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Athens News Agency: News in English, 08-12-02

Athens News Agency: News in English Directory - Previous Article - Next Article

From: The Athens News Agency at <>


  • [01] Eurobank most active securities firm in Nov.
  • [02] Foreign nationals arrested in migrant-smuggling, ransom ring
  • [03] Thera eruption in 1613 BC
  • [04] Greek energy policy detailed

  • [01] Eurobank most active securities firm in Nov.

    [02] Foreign nationals arrested in migrant-smuggling, ransom ring

    Two foreign nationals, alleged members of an organised migrant smuggling ring, were arrested while four other suspects are wanted by police in Athens. The suspects are accused of keeping six foreign nationals imprisoned in sordid conditions in a rural settlement north of Athens until each paid between 4,000 and 6,000 euros for release. Police recovered an iron rod reportedly used to beat the Third World migrants held hostage, along with a note in Arabic with the names of illegal migrants and sums they owed. Other evidence recovered included a photocopy of an asylum request and a fake Iraqi-issued international driver's license.

    [03] Thera eruption in 1613 BC

    Two olive branches buried by a Minoan-era eruption of the volcano on the island of Thera (modern-day Santorini) have enabled precise radiocarbon dating of the catastrophe to 1613 BC, with an error margin of plus or minus 10 years, according to two researchers who presented conclusions of their previously published research during an event on Tuesday at the Danish Archaeological Institute of Athens.

    Speaking at an event entitled "The Enigma of Dating the Minoan Eruption - Data from Santorini and Egypt", the study's authors, Dr. Walter Friedrich of the Danish University of Aarhus and Dr. Walter Kutschera of the Austrian University of Vienna, said data left by the branch of an olive tree with 72 annular growth rings was used for dating via the radiocarbon method, while a second olive branch -- found just nine metres away from the first -- was unearthed in July 2007 and has not yet been analysed.

    The researchers said both olive tree branches were found near a Bronze Age man-made wall, giving the impression that they were part of an olive grove situated near a settlement very close to the edge of Santorini's current world-famous Caldera. The two trees were found standing when unearthed, and apparently had been covered by the Theran pumice immediately after the volcano's eruption.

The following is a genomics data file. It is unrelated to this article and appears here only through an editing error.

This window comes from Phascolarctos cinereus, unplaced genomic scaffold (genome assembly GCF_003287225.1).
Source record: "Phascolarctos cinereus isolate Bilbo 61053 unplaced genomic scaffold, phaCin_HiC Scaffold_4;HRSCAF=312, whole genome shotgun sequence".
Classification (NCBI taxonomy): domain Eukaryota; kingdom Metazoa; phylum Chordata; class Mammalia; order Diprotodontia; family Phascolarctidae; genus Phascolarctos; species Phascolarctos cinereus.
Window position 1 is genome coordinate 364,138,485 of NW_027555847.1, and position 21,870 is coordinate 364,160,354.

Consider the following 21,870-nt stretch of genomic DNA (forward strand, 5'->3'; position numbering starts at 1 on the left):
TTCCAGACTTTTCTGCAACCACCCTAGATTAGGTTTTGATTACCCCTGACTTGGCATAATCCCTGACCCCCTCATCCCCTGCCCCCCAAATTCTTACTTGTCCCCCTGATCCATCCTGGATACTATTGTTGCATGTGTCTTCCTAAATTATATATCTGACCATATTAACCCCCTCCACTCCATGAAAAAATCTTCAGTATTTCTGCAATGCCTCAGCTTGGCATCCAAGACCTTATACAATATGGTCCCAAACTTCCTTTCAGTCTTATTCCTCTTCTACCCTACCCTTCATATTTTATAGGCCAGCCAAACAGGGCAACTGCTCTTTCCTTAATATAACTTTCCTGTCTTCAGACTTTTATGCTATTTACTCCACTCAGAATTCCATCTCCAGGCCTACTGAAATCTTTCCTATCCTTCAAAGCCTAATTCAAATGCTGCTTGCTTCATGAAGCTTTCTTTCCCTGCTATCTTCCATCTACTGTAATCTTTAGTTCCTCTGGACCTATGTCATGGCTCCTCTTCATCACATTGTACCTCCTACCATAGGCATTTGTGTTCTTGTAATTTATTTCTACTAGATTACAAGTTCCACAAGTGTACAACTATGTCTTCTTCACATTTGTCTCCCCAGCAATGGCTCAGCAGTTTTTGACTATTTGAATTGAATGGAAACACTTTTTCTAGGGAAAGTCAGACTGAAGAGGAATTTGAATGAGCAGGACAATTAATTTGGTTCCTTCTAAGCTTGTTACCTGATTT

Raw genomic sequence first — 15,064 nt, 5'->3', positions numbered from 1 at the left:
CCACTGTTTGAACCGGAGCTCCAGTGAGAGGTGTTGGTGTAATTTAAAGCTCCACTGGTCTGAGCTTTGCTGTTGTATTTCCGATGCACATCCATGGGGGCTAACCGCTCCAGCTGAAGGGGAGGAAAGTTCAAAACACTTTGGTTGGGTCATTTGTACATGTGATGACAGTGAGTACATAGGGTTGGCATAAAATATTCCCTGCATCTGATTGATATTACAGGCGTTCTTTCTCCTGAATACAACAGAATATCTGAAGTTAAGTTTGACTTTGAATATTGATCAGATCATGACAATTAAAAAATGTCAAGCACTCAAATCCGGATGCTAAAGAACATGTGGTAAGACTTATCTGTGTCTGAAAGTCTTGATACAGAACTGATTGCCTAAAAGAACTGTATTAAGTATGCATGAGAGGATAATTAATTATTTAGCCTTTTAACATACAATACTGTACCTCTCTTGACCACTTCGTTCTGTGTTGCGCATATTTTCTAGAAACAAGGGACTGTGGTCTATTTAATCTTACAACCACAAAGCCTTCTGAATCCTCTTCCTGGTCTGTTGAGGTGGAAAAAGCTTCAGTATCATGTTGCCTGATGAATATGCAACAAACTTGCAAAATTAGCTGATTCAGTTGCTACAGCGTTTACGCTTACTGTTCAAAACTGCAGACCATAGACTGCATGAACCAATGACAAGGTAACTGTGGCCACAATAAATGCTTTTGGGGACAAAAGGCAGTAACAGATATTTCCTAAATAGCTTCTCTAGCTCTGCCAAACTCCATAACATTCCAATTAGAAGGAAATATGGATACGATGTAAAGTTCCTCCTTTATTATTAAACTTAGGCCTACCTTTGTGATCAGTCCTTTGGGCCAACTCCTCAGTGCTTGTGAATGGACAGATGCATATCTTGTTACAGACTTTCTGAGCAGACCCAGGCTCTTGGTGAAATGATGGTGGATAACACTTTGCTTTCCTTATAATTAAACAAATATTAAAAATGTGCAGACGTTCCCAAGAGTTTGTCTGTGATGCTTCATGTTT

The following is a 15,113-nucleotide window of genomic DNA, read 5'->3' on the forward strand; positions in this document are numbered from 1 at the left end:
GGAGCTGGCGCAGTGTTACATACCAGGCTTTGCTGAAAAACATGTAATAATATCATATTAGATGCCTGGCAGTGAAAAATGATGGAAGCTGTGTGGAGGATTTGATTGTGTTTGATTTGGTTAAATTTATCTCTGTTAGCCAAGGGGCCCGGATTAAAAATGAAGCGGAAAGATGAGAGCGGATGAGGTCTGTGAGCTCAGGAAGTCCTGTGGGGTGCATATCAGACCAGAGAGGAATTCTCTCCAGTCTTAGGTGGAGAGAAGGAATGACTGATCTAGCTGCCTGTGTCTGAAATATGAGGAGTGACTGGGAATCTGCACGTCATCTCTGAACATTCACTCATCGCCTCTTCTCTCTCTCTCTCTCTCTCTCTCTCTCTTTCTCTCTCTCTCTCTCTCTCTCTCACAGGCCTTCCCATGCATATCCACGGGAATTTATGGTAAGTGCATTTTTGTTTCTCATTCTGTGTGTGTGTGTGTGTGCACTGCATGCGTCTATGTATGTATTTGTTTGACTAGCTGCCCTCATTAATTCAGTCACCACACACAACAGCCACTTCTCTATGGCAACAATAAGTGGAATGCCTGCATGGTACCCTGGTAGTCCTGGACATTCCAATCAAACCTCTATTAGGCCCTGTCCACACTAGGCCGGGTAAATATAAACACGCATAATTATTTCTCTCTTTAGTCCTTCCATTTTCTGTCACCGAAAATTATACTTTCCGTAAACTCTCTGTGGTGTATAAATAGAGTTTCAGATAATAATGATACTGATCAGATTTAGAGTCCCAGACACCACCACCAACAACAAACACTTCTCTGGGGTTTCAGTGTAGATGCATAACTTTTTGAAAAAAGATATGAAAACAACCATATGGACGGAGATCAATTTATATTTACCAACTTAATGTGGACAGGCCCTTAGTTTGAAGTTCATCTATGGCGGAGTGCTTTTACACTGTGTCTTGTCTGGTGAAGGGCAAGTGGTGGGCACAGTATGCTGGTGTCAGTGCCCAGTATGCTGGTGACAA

According to the two scientists, other radiocarbon testing from archaeological locations on Santorini and the surrounding islands, as well as at Tel el-Dab'a in the Nile delta in Egypt, corroborate the dating based on the olive tree.

    On the other hand, as the two researchers pointed out, archaeological evidence linked with the Historical Dating of Ancient Egypt indicate that the Thera eruption must have occurred after the start of the New Kingdom in Egypt in 1530 BC.

    The two researchers said their find (olive tree) represents a serious contradiction between the results of the scientific method (radiocarbon dating) and scholarly work in the humanities (history-archaeology), with both sides holding strong arguments to support their conclusions.

    The radiocarbon dating places the cataclysmic eruption, blamed for heralding the end to the Minoan civilisation, a century earlier than previous scientific finds.

    The eruption and the subsequent devastation throughout the Aegean has long piqued researchers' interest, with many scholars pointing to Plato's reference of the "lost continent of Atlantis" on vague memories, passed down generation to generation in the ancient Greek world, of the catastrophe.

    Caption: A view towards the west from the crescent-shaped Cyclades island of Santorini (ancient Thera) overlooks the Caldera and the rock isle in the middle, where the inactive volcano that erupted in early antiquity is located today. ANA-MPA / SIMELA PANTZARTZI.

    [04] Greek energy policy detailed

    Greece's main targets in the energy sector are boosting security of sources and promoting the use of alternative sources of energy, as well as conservation measures, Development Minister Christos Folias told a conference on EU energy security in Paris on Tuesday.

    In his address, the Greek minister stressed, however, that even if it achieved its targets by 2020 -- a 20-pct cut in CO2 emissions; 20-pct increase in energy efficiency and 20-pct of consumption coming from alternative sources -- Europe would still continue importing energy in the future.

    An under-construction oil pipeline linking Burgas with Alexandroupolis, the South Stream natural gas project and the ITGI natural gas pipeline ensured secured energy supplies for Greece, and at the same time, contribute to the EU's energy security, Folias said, adding that Greece was fully responding to the Union's strategy for creating new energy infrastructure.

    Folias, who holds the energy portfolio, underlined that Greece will soon have one of the largest terminal stations for liquefied natural gas (LNG) in Europe, after completing the upgrading of a terminal station on the islet of Revythoussa, near the main port of Piraeus. He also said that Athens was promoting political dialogue with neighbouring countries on energy issues.

    The Paris conference on energy security is part of the second reform of energy strategy in the European Union.

    The conference was organised by the current French EU presidency.

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